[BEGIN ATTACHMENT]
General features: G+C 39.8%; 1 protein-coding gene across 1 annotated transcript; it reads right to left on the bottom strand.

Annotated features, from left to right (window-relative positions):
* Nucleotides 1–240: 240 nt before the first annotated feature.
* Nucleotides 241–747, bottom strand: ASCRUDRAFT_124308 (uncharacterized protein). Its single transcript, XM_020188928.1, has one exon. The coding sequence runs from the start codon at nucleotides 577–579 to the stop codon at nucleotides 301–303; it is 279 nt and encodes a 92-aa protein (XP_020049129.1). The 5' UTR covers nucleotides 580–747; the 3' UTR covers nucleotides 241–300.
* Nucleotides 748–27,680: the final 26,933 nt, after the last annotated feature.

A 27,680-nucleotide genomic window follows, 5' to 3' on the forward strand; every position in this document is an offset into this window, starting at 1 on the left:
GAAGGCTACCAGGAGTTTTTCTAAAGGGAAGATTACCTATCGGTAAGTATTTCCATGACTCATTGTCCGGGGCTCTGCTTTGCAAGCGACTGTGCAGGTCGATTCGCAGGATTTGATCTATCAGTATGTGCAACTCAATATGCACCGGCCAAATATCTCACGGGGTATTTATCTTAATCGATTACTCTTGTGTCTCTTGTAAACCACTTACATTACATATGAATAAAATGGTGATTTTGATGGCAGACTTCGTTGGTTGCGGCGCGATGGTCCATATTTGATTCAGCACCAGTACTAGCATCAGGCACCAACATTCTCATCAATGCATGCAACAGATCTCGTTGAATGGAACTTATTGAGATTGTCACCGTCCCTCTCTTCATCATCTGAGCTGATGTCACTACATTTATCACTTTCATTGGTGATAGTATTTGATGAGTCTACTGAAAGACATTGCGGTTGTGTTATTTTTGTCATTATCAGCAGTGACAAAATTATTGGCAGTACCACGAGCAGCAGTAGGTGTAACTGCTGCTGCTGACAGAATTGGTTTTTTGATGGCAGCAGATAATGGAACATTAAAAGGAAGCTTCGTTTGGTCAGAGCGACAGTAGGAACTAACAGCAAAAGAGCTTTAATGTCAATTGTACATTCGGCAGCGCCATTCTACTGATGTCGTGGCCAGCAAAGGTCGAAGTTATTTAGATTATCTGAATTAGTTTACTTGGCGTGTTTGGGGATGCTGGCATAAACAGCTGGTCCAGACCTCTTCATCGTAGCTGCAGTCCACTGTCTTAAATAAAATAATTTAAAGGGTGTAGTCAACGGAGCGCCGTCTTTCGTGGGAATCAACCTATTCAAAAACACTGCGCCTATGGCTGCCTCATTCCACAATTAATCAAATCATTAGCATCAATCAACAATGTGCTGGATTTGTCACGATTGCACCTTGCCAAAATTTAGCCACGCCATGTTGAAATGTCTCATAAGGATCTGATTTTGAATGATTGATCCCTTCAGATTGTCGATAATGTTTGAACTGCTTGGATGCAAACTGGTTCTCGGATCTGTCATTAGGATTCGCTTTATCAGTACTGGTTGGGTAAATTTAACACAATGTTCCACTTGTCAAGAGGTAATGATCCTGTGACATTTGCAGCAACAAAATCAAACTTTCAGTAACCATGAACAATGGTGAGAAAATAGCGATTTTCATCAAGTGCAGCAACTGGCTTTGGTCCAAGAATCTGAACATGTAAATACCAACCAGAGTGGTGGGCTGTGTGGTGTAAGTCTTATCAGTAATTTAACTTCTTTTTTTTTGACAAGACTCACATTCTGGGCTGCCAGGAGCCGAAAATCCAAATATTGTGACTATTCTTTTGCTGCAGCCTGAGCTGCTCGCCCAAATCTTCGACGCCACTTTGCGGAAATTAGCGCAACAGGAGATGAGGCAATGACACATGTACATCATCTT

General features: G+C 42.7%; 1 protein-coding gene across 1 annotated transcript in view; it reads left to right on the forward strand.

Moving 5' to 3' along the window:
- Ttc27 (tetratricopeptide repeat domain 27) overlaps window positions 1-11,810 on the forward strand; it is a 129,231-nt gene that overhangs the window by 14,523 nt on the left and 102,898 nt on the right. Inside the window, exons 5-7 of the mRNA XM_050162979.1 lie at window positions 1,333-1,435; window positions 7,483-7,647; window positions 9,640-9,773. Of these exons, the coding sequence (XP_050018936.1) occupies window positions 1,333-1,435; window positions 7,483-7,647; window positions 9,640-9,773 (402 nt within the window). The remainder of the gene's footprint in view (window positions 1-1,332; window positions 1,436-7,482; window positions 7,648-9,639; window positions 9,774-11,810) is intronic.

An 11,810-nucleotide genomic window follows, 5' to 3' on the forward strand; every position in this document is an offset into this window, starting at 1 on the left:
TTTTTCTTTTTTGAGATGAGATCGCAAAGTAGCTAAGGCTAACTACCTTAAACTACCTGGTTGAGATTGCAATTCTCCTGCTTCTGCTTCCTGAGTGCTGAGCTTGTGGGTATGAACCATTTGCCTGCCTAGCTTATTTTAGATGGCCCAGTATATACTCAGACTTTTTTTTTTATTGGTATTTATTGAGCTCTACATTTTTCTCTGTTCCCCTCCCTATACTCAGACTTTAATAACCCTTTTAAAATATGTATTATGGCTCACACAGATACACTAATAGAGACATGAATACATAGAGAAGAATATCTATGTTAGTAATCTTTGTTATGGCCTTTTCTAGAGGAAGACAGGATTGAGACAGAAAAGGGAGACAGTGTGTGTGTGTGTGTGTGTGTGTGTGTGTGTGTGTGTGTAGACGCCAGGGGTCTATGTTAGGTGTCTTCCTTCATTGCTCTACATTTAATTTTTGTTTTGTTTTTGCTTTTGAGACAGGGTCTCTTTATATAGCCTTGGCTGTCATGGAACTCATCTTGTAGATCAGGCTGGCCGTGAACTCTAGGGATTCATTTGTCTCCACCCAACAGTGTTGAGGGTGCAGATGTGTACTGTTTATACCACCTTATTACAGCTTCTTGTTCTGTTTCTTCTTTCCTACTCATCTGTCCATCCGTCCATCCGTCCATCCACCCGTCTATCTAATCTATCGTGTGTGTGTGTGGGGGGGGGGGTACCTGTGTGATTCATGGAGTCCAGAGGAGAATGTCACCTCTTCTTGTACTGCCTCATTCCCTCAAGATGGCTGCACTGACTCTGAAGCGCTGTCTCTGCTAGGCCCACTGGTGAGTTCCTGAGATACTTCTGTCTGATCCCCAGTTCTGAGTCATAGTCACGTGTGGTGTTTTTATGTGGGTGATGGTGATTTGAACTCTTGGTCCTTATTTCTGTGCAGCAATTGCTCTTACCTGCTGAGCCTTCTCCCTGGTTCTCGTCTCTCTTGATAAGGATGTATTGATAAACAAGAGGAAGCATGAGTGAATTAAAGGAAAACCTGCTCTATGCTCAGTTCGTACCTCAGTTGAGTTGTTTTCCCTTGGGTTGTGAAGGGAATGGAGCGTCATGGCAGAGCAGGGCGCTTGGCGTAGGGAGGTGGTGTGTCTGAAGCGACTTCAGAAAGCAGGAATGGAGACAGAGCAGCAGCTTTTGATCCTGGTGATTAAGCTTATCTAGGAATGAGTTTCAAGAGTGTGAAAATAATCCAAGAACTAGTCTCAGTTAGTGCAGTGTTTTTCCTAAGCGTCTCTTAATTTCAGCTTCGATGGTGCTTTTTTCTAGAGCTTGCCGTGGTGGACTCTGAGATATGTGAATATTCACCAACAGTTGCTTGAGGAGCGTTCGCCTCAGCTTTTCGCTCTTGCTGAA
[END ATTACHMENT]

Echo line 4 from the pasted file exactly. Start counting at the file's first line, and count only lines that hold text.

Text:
* Nucleotides 241–747, bottom strand: ASCRUDRAFT_124308 (uncharacterized protein). Its single transcript, XM_020188928.1, has one exon. The coding sequence runs from the start codon at nucleotides 577–579 to the stop codon at nucleotides 301–303; it is 279 nt and encodes a 92-aa protein (XP_020049129.1). The 5' UTR covers nucleotides 580–747; the 3' UTR covers nucleotides 241–300.